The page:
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Fire is a woman loved by all yet hated by most - the moment anyone looks upon her, they are instantly (and sometimes violently) drawn to her. She is a human monster, cursed with the most beautiful hair all the colors of flame: red, pink, orange, yellow and green. She has the power to enter people's minds and must always choose to either control them for her own protection, or leave them as a respect of privacy. It's a terrifying conflict and one that proves often dangerous for her because of others' desires to exploit it. Enter Prince Brigan - a warrior bent on allowing Fire no access to his mind or his life. Or so she thinks.

Though the book is a fantasy, the characters and their struggles are relevant and even exsistential in nature. What is the meaning of control? When is it acceptable to wield power? How far would you go to keep others safe, even if it meant sacrificing something you loved? In the war-filled times we live in, I couldn't help but make comparisons and admire Cashore's deft handling of the difficult subject matter. I loved the main character: complex, tortured, intuitive, powerful and vulnerable all at the same time. It's the kind of book that you love to have with you everywhere you go - not only because you're at the edge of your seat, but because every time you open the pages, there's a familiarity there that feels like home. You hate to leave this amazing creature when you turn the last page. Good thing Cashore already supplied us with Graceling (also excellent as a stand alone book) and will soon come out with Bitterblue (due out April 2011) to finish the Seven Kingdoms Trilogy.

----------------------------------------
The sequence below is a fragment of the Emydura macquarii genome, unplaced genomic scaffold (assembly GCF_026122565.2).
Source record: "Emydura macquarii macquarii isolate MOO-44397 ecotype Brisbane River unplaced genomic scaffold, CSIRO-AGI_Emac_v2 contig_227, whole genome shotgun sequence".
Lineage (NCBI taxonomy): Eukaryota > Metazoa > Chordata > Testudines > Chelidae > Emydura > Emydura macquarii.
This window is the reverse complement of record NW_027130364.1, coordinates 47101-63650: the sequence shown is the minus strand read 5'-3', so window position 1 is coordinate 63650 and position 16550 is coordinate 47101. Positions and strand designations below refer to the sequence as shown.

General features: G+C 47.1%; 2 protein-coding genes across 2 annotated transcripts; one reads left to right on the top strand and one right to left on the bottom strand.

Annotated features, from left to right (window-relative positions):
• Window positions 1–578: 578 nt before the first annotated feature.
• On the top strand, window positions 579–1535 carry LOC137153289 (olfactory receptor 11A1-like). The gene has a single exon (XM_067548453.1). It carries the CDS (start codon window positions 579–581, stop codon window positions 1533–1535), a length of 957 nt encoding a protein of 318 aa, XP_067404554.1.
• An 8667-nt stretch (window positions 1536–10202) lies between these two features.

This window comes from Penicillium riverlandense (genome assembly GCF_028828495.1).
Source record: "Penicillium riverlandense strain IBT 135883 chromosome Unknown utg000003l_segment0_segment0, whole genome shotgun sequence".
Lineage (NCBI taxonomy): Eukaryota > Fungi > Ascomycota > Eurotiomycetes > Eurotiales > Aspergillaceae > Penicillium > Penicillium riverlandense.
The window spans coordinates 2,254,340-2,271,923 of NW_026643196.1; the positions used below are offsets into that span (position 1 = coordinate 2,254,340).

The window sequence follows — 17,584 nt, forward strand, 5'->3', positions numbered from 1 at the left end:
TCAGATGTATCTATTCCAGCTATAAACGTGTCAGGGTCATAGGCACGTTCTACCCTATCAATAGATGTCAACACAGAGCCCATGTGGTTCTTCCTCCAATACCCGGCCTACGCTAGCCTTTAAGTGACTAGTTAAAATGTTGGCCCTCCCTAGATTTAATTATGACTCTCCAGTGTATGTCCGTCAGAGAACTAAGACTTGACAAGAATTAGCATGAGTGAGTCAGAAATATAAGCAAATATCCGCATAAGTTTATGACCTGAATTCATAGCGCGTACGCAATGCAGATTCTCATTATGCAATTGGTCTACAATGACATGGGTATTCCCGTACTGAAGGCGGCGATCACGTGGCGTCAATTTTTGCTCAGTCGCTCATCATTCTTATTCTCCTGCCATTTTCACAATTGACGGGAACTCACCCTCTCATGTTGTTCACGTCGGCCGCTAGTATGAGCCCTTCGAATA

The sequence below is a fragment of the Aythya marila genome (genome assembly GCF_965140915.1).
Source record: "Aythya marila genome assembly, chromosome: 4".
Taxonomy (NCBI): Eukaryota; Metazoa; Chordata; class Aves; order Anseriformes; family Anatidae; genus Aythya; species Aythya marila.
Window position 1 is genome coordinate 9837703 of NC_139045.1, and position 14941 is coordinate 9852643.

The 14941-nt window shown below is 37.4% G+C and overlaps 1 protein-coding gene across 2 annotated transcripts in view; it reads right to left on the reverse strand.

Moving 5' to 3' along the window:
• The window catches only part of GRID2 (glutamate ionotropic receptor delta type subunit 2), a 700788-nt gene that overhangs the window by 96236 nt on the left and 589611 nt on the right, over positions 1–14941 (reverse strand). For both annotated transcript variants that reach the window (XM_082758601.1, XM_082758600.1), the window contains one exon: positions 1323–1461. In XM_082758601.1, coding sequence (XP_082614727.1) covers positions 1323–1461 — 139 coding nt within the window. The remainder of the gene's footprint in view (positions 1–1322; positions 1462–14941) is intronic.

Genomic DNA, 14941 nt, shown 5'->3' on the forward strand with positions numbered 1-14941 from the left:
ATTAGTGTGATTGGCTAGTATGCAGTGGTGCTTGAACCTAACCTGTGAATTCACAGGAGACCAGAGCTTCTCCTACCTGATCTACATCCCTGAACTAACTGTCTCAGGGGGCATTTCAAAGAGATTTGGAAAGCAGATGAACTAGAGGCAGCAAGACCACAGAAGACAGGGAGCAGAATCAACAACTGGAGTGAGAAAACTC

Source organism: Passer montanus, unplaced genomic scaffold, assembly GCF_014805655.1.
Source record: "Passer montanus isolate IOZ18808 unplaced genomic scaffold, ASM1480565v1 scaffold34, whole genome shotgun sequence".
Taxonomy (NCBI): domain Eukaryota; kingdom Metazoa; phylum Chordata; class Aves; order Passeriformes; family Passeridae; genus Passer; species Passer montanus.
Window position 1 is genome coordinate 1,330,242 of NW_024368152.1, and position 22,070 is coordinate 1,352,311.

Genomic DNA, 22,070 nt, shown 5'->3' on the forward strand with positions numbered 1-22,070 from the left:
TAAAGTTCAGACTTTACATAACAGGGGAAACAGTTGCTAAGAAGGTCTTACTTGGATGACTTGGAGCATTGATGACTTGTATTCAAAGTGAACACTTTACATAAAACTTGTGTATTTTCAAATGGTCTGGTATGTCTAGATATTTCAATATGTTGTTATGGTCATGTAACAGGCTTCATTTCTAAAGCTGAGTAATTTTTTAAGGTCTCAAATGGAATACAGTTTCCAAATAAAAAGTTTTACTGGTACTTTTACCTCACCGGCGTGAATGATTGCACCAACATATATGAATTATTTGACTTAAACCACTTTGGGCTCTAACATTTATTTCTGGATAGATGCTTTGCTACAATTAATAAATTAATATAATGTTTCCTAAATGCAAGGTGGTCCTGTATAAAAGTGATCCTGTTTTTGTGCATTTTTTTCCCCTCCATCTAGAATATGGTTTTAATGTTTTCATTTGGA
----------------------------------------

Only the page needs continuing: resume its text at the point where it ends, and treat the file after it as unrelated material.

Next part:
Recommended by Jill Cluff


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